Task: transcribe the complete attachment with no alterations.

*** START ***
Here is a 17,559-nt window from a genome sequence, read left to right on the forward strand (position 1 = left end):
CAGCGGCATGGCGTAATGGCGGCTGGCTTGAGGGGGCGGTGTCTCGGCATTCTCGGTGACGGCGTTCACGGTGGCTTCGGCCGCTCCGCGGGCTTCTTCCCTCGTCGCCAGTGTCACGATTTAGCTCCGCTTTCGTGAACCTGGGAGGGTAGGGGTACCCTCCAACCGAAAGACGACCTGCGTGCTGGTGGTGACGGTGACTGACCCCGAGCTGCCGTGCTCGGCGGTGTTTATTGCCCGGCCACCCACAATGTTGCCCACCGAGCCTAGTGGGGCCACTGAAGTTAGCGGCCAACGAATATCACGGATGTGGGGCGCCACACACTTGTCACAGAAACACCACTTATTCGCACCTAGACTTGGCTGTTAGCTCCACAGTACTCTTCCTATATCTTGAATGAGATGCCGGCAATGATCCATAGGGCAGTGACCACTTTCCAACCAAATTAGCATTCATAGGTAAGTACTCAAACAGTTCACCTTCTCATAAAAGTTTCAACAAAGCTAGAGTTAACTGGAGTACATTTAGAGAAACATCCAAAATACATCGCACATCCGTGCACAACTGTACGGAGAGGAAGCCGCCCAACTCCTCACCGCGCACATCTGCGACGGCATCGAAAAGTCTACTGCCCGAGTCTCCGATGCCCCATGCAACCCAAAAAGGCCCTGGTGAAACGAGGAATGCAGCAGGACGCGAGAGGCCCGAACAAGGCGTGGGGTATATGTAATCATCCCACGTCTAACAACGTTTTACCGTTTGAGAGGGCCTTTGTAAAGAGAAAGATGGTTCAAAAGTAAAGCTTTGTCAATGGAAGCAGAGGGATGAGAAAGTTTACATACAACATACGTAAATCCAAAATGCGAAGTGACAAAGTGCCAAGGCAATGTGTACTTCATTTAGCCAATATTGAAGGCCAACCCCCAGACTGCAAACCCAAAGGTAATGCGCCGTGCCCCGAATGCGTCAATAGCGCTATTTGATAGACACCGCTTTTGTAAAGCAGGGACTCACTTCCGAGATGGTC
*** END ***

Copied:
Here is a 17,559-nt window from a genome sequence, read left to right on the forward strand (position 1 = left end):
CAGCGGCATGGCGTAATGGCGGCTGGCTTGAGGGGGCGGTGTCTCGGCATTCTCGGTGACGGCGTTCACGGTGGCTTCGGCCGCTCCGCGGGCTTCTTCCCTCGTCGCCAGTGTCACGATTTAGCTCCGCTTTCGTGAACCTGGGAGGGTAGGGGTACCCTCCAACCGAAAGACGACCTGCGTGCTGGTGGTGACGGTGACTGACCCCGAGCTGCCGTGCTCGGCGGTGTTTATTGCCCGGCCACCCACAATGTTGCCCACCGAGCCTAGTGGGGCCACTGAAGTTAGCGGCCAACGAATATCACGGATGTGGGGCGCCACACACTTGTCACAGAAACACCACTTATTCGCACCTAGACTTGGCTGTTAGCTCCACAGTACTCTTCCTATATCTTGAATGAGATGCCGGCAATGATCCATAGGGCAGTGACCACTTTCCAACCAAATTAGCATTCATAGGTAAGTACTCAAACAGTTCACCTTCTCATAAAAGTTTCAACAAAGCTAGAGTTAACTGGAGTACATTTAGAGAAACATCCAAAATACATCGCACATCCGTGCACAACTGTACGGAGAGGAAGCCGCCCAACTCCTCACCGCGCACATCTGCGACGGCATCGAAAAGTCTACTGCCCGAGTCTCCGATGCCCCATGCAACCCAAAAAGGCCCTGGTGAAACGAGGAATGCAGCAGGACGCGAGAGGCCCGAACAAGGCGTGGGGTATATGTAATCATCCCACGTCTAACAACGTTTTACCGTTTGAGAGGGCCTTTGTAAAGAGAAAGATGGTTCAAAAGTAAAGCTTTGTCAATGGAAGCAGAGGGATGAGAAAGTTTACATACAACATACGTAAATCCAAAATGCGAAGTGACAAAGTGCCAAGGCAATGTGTACTTCATTTAGCCAATATTGAAGGCCAACCCCCAGACTGCAAACCCAAAGGTAATGCGCCGTGCCCCGAATGCGTCAATAGCGCTATTTGATAGACACCGCTTTTGTAAAGCAGGGACTCACTTCCGAGATGGTC